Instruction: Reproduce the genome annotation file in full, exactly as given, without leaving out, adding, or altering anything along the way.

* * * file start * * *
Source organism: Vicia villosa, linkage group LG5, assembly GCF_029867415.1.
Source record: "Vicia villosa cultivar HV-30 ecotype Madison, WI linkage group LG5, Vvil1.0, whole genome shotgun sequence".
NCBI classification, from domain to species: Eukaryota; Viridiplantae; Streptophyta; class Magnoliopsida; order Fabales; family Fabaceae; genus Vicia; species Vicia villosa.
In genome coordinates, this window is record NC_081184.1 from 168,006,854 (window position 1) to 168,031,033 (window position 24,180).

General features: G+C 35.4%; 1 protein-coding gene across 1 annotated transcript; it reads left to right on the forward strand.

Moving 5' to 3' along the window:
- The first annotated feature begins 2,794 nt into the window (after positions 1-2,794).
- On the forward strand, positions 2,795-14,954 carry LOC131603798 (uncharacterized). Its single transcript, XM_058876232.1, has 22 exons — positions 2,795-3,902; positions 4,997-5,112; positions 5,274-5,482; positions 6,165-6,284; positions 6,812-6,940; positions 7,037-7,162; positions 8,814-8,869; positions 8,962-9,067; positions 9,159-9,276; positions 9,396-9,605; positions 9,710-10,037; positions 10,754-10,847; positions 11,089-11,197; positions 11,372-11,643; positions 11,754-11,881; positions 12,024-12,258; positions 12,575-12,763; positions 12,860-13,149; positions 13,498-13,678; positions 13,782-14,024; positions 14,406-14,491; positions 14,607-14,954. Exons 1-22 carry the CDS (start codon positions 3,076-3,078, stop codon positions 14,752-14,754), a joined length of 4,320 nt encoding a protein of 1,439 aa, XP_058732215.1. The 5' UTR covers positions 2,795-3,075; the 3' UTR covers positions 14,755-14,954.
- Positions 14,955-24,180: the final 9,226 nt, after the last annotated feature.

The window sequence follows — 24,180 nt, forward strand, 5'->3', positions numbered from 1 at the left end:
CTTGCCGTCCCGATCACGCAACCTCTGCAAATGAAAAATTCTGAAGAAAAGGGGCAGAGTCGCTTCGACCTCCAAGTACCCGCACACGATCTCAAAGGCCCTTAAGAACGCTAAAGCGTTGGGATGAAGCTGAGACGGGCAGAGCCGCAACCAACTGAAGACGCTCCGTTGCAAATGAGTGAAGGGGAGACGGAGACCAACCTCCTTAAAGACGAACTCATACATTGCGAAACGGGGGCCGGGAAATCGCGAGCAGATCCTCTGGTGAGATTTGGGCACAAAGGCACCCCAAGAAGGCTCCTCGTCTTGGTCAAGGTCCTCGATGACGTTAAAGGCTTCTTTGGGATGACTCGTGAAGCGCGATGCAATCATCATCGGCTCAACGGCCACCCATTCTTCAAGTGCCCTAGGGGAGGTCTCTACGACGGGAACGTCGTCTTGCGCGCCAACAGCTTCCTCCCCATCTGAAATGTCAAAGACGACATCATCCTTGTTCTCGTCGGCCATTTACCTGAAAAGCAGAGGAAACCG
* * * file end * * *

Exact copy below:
Source organism: Vicia villosa, linkage group LG5, assembly GCF_029867415.1.
Source record: "Vicia villosa cultivar HV-30 ecotype Madison, WI linkage group LG5, Vvil1.0, whole genome shotgun sequence".
NCBI classification, from domain to species: Eukaryota; Viridiplantae; Streptophyta; class Magnoliopsida; order Fabales; family Fabaceae; genus Vicia; species Vicia villosa.
In genome coordinates, this window is record NC_081184.1 from 168,006,854 (window position 1) to 168,031,033 (window position 24,180).

General features: G+C 35.4%; 1 protein-coding gene across 1 annotated transcript; it reads left to right on the forward strand.

Moving 5' to 3' along the window:
- The first annotated feature begins 2,794 nt into the window (after positions 1-2,794).
- On the forward strand, positions 2,795-14,954 carry LOC131603798 (uncharacterized). Its single transcript, XM_058876232.1, has 22 exons — positions 2,795-3,902; positions 4,997-5,112; positions 5,274-5,482; positions 6,165-6,284; positions 6,812-6,940; positions 7,037-7,162; positions 8,814-8,869; positions 8,962-9,067; positions 9,159-9,276; positions 9,396-9,605; positions 9,710-10,037; positions 10,754-10,847; positions 11,089-11,197; positions 11,372-11,643; positions 11,754-11,881; positions 12,024-12,258; positions 12,575-12,763; positions 12,860-13,149; positions 13,498-13,678; positions 13,782-14,024; positions 14,406-14,491; positions 14,607-14,954. Exons 1-22 carry the CDS (start codon positions 3,076-3,078, stop codon positions 14,752-14,754), a joined length of 4,320 nt encoding a protein of 1,439 aa, XP_058732215.1. The 5' UTR covers positions 2,795-3,075; the 3' UTR covers positions 14,755-14,954.
- Positions 14,955-24,180: the final 9,226 nt, after the last annotated feature.

The window sequence follows — 24,180 nt, forward strand, 5'->3', positions numbered from 1 at the left end:
CTTGCCGTCCCGATCACGCAACCTCTGCAAATGAAAAATTCTGAAGAAAAGGGGCAGAGTCGCTTCGACCTCCAAGTACCCGCACACGATCTCAAAGGCCCTTAAGAACGCTAAAGCGTTGGGATGAAGCTGAGACGGGCAGAGCCGCAACCAACTGAAGACGCTCCGTTGCAAATGAGTGAAGGGGAGACGGAGACCAACCTCCTTAAAGACGAACTCATACATTGCGAAACGGGGGCCGGGAAATCGCGAGCAGATCCTCTGGTGAGATTTGGGCACAAAGGCACCCCAAGAAGGCTCCTCGTCTTGGTCAAGGTCCTCGATGACGTTAAAGGCTTCTTTGGGATGACTCGTGAAGCGCGATGCAATCATCATCGGCTCAACGGCCACCCATTCTTCAAGTGCCCTAGGGGAGGTCTCTACGACGGGAACGTCGTCTTGCGCGCCAACAGCTTCCTCCCCATCTGAAATGTCAAAGACGACATCATCCTTGTTCTCGTCGGCCATTTACCTGAAAAGCAGAGGAAACCG